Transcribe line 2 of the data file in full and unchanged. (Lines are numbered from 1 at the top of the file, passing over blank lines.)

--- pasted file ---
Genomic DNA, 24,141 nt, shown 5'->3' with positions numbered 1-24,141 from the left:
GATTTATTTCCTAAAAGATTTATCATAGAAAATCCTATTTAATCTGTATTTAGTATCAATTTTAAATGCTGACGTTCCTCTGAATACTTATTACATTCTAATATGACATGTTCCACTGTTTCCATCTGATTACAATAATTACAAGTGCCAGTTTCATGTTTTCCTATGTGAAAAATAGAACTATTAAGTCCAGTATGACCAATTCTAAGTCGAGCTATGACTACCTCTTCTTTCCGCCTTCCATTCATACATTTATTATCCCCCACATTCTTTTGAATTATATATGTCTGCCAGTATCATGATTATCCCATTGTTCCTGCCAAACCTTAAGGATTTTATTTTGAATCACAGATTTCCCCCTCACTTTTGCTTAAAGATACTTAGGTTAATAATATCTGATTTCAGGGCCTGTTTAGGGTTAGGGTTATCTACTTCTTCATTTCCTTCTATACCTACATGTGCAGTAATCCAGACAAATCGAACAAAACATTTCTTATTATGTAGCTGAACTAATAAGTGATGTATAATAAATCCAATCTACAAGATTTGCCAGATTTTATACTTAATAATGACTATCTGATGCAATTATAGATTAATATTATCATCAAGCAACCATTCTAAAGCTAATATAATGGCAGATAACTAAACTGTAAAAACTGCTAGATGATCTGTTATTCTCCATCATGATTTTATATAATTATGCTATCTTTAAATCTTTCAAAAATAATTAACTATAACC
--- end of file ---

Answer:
GATTTATTTCCTAAAAGATTTATCATAGAAAATCCTATTTAATCTGTATTTAGTATCAATTTTAAATGCTGACGTTCCTCTGAATACTTATTACATTCTAATATGACATGTTCCACTGTTTCCATCTGATTACAATAATTACAAGTGCCAGTTTCATGTTTTCCTATGTGAAAAATAGAACTATTAAGTCCAGTATGACCAATTCTAAGTCGAGCTATGACTACCTCTTCTTTCCGCCTTCCATTCATACATTTATTATCCCCCACATTCTTTTGAATTATATATGTCTGCCAGTATCATGATTATCCCATTGTTCCTGCCAAACCTTAAGGATTTTATTTTGAATCACAGATTTCCCCCTCACTTTTGCTTAAAGATACTTAGGTTAATAATATCTGATTTCAGGGCCTGTTTAGGGTTAGGGTTATCTACTTCTTCATTTCCTTCTATACCTACATGTGCAGTAATCCAGACAAATCGAACAAAACATTTCTTATTATGTAGCTGAACTAATAAGTGATGTATAATAAATCCAATCTACAAGATTTGCCAGATTTTATACTTAATAATGACTATCTGATGCAATTATAGATTAATATTATCATCAAGCAACCATTCTAAAGCTAATATAATGGCAGATAACTAAACTGTAAAAACTGCTAGATGATCTGTTATTCTCCATCATGATTTTATATAATTATGCTATCTTTAAATCTTTCAAAAATAATTAACTATAACC